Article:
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List of third party performances in United States House elections

From Wikipedia, the free encyclopedia

This is a list of notable performances of third party and independent candidates in elections to the United States House of Representatives. It is rare for candidates, other than those of the six parties which have succeeded as major parties (Federalist Party, Democratic-Republican Party, National Republican Party, Democratic Party, Whig Party, Republican Party), to take large shares of the vote in elections.

Listed below are sets of House elections in which a third party or independent candidate won or were reasonably close to receiving 5.0% of the vote (greater than 4.95%). Winners are shown in bold. In some of the listed cases a faction or factions of a state's major party ran against each other, often making it difficult to ascertain which was the mainline candidate and which was the bolter; in such cases, those candidates which are not listed on a standard major party line are still listed, but are not considered traditional third party victories as often these candidates sat in Congress as affiliated party members (barring cases like Joe Lieberman who, upon winning re-election in 2006 as a third party candidate, sat as an Independent Democrat).

1828–1829

1850–1851

1852–1853

1854–1855

1856–1857

1858–1859

1920–1921

2006

2008

2010

2012

2014

2016

2018

2020

Notes

  1. ^ a b c d e f g h i j k l m n o p q r s t u v w x y z aa ab ac ad ae af ag ah ai aj ak al am Affiliation is actually not known.
  2. ^ a b c d e f g h i j k l m n o p q Faction of the Democratic Party supportive of Senator Thomas Hart Benton and part of the Anti-Nebraska movement.
  3. ^ a b c d e f g Faction of the Democratic Party opposed to Senator Thomas Hart Benton.
  4. ^ a b Faction of the California Democratic Party supportive of Senator David C. Broderick.
  5. ^ a b c Early forerunner of the Prohibition Party.
  6. ^ a b c d e f g h i j k l m n o p q r s t u v w x y z Faction of the New York Democratic Party opposing reconciliation between the Democratic Party and Barnburner Democrats (who had defected in 1848 to support the Free Soil Party).
  7. ^ a b c d e f g h i j k l m n o p q r s t u v w x y z aa Faction of the New York Democratic Party which favored reconciliation between the Democratic Party and Barnburner Democrats (who had defected in 1848 to support the Free Soil Party).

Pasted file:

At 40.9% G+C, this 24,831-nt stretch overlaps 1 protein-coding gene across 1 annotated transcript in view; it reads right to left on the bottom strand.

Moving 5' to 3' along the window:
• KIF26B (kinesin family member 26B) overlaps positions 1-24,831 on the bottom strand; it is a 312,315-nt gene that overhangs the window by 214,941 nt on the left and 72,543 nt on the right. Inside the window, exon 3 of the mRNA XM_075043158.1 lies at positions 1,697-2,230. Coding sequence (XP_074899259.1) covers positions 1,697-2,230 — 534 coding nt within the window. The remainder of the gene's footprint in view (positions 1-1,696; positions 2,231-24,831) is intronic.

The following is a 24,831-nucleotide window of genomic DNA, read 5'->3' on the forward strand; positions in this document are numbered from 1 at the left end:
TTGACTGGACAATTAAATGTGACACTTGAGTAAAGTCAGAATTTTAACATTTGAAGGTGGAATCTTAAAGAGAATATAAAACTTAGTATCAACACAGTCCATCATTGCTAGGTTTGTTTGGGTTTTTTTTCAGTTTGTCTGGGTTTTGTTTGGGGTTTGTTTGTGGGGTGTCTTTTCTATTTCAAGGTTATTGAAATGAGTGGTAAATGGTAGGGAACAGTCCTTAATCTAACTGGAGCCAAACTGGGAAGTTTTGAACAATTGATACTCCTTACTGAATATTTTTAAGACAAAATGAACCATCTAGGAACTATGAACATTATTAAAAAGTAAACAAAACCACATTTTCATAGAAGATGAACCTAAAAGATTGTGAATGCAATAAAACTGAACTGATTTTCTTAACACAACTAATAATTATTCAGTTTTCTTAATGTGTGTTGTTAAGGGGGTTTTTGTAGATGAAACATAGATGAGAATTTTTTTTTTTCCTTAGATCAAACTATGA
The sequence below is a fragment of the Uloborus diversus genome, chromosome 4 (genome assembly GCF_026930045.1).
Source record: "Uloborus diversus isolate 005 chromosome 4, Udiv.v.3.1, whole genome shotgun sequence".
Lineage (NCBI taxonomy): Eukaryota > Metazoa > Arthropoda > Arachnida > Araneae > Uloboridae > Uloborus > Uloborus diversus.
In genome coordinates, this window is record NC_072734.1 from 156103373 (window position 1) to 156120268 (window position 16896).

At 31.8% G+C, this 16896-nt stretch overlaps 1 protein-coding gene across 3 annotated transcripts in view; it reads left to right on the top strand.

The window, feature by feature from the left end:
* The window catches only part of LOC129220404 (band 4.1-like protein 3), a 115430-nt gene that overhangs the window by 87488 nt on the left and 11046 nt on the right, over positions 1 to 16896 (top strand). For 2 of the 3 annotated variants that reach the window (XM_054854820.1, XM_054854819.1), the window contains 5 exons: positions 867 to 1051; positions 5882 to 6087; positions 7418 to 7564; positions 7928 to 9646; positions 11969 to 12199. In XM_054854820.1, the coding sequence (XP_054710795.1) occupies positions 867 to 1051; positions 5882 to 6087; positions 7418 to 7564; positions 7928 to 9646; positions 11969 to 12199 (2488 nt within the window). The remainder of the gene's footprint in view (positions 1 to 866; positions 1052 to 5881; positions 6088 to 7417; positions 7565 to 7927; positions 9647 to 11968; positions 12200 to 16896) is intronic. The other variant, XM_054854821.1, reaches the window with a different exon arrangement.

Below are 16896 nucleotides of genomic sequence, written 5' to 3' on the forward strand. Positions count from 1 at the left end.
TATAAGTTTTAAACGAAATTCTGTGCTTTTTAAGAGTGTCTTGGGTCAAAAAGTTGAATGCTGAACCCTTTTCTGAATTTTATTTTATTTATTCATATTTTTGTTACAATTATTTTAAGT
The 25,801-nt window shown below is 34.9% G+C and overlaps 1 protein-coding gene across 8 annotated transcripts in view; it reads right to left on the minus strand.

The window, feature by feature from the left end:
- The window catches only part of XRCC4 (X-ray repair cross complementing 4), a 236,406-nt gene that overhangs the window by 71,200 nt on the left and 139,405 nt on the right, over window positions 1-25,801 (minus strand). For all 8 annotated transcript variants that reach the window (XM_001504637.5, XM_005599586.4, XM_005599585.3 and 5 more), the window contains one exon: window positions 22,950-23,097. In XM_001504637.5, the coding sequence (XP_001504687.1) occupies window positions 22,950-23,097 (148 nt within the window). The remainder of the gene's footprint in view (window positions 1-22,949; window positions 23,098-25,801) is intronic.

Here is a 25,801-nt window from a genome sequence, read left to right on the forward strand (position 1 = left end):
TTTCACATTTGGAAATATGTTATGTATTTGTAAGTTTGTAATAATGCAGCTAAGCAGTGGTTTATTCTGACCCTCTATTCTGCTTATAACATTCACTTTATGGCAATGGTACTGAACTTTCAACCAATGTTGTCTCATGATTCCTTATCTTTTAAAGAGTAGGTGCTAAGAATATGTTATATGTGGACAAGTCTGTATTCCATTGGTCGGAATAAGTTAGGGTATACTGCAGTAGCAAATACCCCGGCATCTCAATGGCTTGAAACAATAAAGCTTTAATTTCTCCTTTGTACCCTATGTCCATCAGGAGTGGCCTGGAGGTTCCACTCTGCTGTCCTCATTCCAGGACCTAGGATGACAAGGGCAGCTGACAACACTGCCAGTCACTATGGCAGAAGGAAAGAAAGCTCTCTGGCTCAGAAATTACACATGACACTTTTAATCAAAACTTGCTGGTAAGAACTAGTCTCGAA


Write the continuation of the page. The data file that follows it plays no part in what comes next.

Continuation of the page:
8. ^ Died before he could take office.
  9. ^ a b c d e f g h i j k l m n o p q r s t u v The Union Party in Pennsylvania was a coalition of Republicans, Americans, Whigs and Democrats opposed to the local Democratic Party and its favorite son (and national party Presidential nominee) James Buchanan, in an effort to prevent vote splitting between those parties involved.
  10. ^ a b c d e f g h i j k l m n o p q r s t u v w x Virtually identical to the Union slate that ran in 1856, it was a coalition of Republicans, Americans, Whigs and Democrats who were opposed to the Lecompton Constitution, in opposition to the local Democratic Party that had largely endorsed it, in an effort to prevent vote splitting between those parties involved.
  11. ^ Similar to the Pennsylvania People's slate, it was a coalition of Republicans, Americans, Whigs and Democrats who were opposed to the Lecompton Constitution, in opposition to the local Democratic Party that had largely endorsed it, in an effort to prevent vote splitting between those parties involved.
  12. ^ a b c d Like Anti-Lecompton Democrats, Anti-Administration Democrats were those opposed generally opposed to the adopted policy of the national Democratic Party as well as the Buchanan Presidency.
  13. ^ On ballot as "The People's Candidate."
  14. ^ Include 1 special election in 2007.
  15. ^ A special election and general election were held the same day. While write-in candidate Shelley Sekula-Gibbs came in 2nd place in the general election, she is not listed here because of her status as the de facto Republican nominee.
  16. ^ Include 3 special elections in 2009.
  17. ^ Include 1 special election in 2011.
  18. ^ Fitzpatrick, Alex (May 31, 2012). "Candidate Changes Legal Name to 'VoteForEddie.com". Mashable.com. Retrieved March 31, 2013..
  19. ^ Marso., Andy (July 23, 2012). "House hopeful changes name to Thomas Jefferson". The Topeka Capital-Journal. Retrieved October 6, 2012..
  20. ^ Include 2 special elections in 2017.
  21. ^ Listed on ballot as "People's Choice."
  22. ^ Include 1 special election.
  23. ^ a b Also listed as the de facto Democratic nominee.
  24. ^ Lost bid for the Democratic renomination. Listed on ballot as the de facto Working Families nominee.
  25. ^ Co-nominated by Pacific Green Party and Oregon Progressive Party.
  26. ^ Died before election.
This page was last edited on 7 February 2021, at 03:05
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